Search Engine Guide: Fighting for Ranking on a Work in Progress

Search engine optimization is a booming business. Getting a site listed on the first page of Google results grows more important each day.

Look at this site on Google: Now try to find it by searching for (quotes needed, please) “The Leasing Group.” This site is not on the first page of hits. What is listed is Close, but not the same.

“We paid our developer to optimize our site,” company president Robert Callendar said. “I paid good money to get indexed. What do I do to fix this?”

This is a common question with many potential answers. However, there is no single fix.

One important step in improving a Web site’s ranking is understanding that Google is not search. Google is a computer. Sun Microsystems’ Scott McNealy said, “The network is the computer.” Google built that computer.

Like any computer, the owners tweak, upgrade and add new gizmos to it. Google is a work in progress. Anyone trying to move a site’s ranking knows that the rules seem to change, usually without warning.

Look at Google Maps ( This service could be a yellow page killer, and it offers many opportunities for advertising revenue. For Web site owners, the first step is to ensure their business is listed in Google. Click to and follow the directions in item 7. Then review your site so that you can at a minimum follow these easy and some not-so-easy tricks to improve your ranking.

1. Dynamic URLs (universal resource locators, or Web addresses). Get rid of them. Content management systems like BroadVision do this. The fix may be to create a flat file of your site and change the dynamic URLs to static ones, reserving dynamic pages for “must have” situations.

2. Invisible frames. Google uses these in Google Maps, Google Print and Google Scholar. You aren’t Google. Switch to tables.

3. Site map. This is not a relic. Create a flat ASCII map that lets Google’s spider find the important information quickly.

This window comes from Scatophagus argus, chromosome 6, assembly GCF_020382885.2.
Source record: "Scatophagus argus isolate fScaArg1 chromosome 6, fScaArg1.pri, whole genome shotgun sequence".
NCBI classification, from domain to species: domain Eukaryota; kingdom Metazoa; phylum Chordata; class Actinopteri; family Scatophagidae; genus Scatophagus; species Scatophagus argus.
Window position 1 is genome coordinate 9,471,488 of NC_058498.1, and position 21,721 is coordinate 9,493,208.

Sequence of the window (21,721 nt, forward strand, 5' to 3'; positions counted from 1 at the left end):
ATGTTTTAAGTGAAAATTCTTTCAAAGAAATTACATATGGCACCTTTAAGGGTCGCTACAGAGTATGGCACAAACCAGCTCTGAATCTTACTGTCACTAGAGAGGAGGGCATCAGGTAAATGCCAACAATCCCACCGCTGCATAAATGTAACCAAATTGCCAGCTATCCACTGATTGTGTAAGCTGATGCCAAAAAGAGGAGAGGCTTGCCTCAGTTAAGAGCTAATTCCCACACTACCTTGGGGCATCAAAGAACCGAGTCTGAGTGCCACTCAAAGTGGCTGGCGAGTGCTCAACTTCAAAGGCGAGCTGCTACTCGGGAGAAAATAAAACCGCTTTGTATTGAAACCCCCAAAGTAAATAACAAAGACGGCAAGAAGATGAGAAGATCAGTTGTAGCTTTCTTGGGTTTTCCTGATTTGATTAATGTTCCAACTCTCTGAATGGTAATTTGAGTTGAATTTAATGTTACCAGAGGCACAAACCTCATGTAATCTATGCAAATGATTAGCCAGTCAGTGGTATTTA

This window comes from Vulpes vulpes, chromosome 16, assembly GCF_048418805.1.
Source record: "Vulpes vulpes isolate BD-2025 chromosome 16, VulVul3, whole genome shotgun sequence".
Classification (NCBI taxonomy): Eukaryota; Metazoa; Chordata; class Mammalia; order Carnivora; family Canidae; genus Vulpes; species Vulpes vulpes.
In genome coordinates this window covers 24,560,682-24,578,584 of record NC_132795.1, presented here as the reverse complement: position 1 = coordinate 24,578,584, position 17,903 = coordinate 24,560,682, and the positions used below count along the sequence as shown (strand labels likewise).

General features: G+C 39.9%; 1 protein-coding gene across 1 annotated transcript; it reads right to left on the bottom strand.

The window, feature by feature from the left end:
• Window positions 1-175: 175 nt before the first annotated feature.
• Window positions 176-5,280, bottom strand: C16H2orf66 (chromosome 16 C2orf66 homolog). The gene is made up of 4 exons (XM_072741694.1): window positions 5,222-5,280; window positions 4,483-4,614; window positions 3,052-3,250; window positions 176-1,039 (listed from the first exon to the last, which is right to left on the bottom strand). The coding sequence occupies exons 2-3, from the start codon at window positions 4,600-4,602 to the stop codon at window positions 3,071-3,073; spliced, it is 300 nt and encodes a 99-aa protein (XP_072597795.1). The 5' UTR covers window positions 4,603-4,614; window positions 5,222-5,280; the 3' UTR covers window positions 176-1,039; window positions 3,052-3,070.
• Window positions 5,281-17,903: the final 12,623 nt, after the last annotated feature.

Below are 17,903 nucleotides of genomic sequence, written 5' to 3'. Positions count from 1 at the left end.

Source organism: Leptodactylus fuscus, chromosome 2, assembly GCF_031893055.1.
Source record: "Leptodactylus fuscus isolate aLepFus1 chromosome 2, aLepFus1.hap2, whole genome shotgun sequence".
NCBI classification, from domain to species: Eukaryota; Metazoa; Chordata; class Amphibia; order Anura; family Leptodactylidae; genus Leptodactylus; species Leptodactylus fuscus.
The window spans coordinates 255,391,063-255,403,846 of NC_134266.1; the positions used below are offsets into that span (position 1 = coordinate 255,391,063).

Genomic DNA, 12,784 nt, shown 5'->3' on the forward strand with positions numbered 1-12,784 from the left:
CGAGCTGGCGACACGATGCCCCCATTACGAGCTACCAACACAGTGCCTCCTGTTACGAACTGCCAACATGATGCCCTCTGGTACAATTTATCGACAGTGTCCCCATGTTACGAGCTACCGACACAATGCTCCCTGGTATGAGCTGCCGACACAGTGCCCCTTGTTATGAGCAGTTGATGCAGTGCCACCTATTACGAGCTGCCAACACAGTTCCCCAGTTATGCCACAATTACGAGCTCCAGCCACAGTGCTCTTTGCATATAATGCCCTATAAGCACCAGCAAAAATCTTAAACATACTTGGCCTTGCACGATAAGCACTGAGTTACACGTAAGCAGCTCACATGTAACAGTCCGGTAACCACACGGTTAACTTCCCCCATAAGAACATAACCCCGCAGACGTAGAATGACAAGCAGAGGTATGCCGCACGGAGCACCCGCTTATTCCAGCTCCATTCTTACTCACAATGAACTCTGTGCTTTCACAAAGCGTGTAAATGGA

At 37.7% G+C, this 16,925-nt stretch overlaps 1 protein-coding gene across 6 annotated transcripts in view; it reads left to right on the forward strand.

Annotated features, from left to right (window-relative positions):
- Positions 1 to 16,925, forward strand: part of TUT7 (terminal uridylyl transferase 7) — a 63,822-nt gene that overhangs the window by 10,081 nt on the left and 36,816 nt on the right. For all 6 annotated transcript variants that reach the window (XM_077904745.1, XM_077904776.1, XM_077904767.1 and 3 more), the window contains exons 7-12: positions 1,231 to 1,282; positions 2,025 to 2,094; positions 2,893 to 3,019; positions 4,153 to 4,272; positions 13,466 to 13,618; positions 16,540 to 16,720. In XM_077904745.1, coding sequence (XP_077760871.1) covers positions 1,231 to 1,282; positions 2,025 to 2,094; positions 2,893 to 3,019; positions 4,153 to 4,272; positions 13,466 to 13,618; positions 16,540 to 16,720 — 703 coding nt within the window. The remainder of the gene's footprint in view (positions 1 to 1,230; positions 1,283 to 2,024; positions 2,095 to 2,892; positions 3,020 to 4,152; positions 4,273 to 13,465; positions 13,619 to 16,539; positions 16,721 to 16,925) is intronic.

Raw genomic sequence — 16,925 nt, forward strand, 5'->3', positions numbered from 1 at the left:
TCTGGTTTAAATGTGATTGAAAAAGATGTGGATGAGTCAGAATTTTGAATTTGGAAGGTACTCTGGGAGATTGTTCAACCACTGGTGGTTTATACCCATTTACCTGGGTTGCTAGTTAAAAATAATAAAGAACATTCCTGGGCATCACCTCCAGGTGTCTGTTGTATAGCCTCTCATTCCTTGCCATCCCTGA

4. Indexing in meta tags. Know a librarian. You are halfway home. Get professional advice.

5. Clean code. Get a validation tool. These are built in to some editors like Namo Version 6, or spend $200 for Web Position Gold or IBP8.

6. Position the animations. Fancy interfaces coded in Flash are fine as long as there is a way for the Google spider to see binaries and decide to skip the site.

7. Fresh is best. Update your content. Stale content translates to ranking downchecks.

8. Good content. Useful, relevant, factual, related content means a straight semantic vector to Google. Unrelated content, tricks that try to fool Google, and copyright violations that Google detects can send a site to the bottom of the results list or, worse, get it removed from the Google index.

9. Can you say it to your mother? If there is anything on your site you can’t say to your mother, remove it.

10. Work to get other high-traffic sites to link to you. Irrelevant links or links from sites already banned by Google will do you in. An example of a good link is a listing in the Yahoo or DMOZ service. A bad link is anything that has an XXX or something equally slippery.

Improving a ranking on Google is not easy. It does pay off, even though Google is a work in progress.

For more articles from The Direct Marketer’s Essential Guide to Search Engine Marketing, visit .

A PDF of the guide is available at: //

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